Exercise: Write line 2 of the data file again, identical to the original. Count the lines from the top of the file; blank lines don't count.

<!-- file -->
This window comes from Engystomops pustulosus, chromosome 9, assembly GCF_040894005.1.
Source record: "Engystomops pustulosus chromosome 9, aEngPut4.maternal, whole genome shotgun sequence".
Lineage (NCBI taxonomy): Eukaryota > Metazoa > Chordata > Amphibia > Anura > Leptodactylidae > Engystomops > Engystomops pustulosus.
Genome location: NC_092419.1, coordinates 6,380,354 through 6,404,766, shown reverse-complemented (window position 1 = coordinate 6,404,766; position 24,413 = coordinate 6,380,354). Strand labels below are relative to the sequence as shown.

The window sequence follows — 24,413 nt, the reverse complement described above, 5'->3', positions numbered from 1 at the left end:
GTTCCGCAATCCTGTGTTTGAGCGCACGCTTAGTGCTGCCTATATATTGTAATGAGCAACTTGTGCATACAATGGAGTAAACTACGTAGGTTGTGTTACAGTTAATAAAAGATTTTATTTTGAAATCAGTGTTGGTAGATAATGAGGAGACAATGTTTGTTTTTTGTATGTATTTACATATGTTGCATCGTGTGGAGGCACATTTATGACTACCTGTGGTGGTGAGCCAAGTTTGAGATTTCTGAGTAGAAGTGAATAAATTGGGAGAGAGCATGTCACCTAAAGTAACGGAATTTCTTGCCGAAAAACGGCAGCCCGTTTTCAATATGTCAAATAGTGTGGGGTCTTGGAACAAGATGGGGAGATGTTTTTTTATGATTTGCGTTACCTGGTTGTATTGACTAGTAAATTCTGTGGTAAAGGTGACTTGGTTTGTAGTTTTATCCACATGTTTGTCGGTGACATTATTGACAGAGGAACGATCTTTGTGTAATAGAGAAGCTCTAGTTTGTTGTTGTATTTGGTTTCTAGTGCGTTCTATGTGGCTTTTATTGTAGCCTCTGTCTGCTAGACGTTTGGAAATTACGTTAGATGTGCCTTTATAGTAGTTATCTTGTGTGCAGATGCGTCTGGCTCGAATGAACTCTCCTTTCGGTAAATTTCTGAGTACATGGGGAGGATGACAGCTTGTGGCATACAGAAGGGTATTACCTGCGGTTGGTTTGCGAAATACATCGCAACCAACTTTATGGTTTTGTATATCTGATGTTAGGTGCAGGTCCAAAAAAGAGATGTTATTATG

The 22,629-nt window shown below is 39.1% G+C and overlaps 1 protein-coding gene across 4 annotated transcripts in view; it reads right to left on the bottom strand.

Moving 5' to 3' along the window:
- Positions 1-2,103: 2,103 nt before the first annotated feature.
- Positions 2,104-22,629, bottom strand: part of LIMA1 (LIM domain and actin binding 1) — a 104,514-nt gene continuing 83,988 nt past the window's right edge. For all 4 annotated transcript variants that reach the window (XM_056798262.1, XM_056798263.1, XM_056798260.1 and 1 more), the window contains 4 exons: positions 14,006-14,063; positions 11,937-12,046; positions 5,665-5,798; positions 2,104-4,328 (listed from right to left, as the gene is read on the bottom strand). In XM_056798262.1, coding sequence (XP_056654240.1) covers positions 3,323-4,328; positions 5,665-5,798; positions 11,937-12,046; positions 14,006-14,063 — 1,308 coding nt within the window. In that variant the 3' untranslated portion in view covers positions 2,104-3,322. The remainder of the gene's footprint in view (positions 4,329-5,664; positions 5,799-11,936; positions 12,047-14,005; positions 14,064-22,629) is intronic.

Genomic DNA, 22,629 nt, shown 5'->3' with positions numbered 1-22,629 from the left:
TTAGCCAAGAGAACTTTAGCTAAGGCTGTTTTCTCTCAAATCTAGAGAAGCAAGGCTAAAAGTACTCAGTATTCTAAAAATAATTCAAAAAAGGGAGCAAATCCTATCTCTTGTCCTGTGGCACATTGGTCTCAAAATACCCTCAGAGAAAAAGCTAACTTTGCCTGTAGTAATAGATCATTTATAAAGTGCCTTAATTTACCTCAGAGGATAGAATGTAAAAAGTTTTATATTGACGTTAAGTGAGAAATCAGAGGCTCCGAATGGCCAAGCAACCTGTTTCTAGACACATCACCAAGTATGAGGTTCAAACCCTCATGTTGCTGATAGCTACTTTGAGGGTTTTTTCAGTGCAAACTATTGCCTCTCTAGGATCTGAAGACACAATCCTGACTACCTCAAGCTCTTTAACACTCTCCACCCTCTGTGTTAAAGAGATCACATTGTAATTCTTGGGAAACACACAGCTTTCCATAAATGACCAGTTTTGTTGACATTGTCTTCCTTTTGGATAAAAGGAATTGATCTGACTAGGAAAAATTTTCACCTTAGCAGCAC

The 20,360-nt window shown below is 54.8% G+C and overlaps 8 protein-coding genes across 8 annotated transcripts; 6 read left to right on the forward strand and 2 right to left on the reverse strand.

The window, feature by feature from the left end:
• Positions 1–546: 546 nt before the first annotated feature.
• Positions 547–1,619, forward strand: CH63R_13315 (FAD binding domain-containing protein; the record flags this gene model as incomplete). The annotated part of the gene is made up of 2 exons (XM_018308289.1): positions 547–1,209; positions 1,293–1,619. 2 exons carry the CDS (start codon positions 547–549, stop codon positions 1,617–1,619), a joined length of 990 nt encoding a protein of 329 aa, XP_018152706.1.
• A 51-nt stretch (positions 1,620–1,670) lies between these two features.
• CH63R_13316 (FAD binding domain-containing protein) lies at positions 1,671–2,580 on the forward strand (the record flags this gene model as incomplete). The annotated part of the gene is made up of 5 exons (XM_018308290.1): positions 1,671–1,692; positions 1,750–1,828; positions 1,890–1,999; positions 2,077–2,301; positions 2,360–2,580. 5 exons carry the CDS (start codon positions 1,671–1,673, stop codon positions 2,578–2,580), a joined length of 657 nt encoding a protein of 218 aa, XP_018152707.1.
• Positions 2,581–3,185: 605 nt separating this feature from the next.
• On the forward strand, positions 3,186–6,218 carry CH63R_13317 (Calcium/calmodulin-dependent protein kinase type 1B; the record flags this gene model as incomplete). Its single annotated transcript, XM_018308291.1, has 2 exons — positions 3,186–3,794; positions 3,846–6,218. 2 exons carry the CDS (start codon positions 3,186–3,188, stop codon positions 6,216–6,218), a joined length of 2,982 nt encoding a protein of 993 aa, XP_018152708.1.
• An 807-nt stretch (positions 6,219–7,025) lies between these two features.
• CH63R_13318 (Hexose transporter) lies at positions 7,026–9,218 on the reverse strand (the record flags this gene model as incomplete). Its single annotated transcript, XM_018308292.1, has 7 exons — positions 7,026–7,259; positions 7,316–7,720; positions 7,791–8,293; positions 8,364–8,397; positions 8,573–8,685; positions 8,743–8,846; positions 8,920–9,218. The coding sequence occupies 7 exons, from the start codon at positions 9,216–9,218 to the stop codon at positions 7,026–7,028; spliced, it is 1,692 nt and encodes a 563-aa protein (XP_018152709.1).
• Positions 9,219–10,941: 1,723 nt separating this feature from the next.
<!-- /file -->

Source record: "Engystomops pustulosus chromosome 9, aEngPut4.maternal, whole genome shotgun sequence".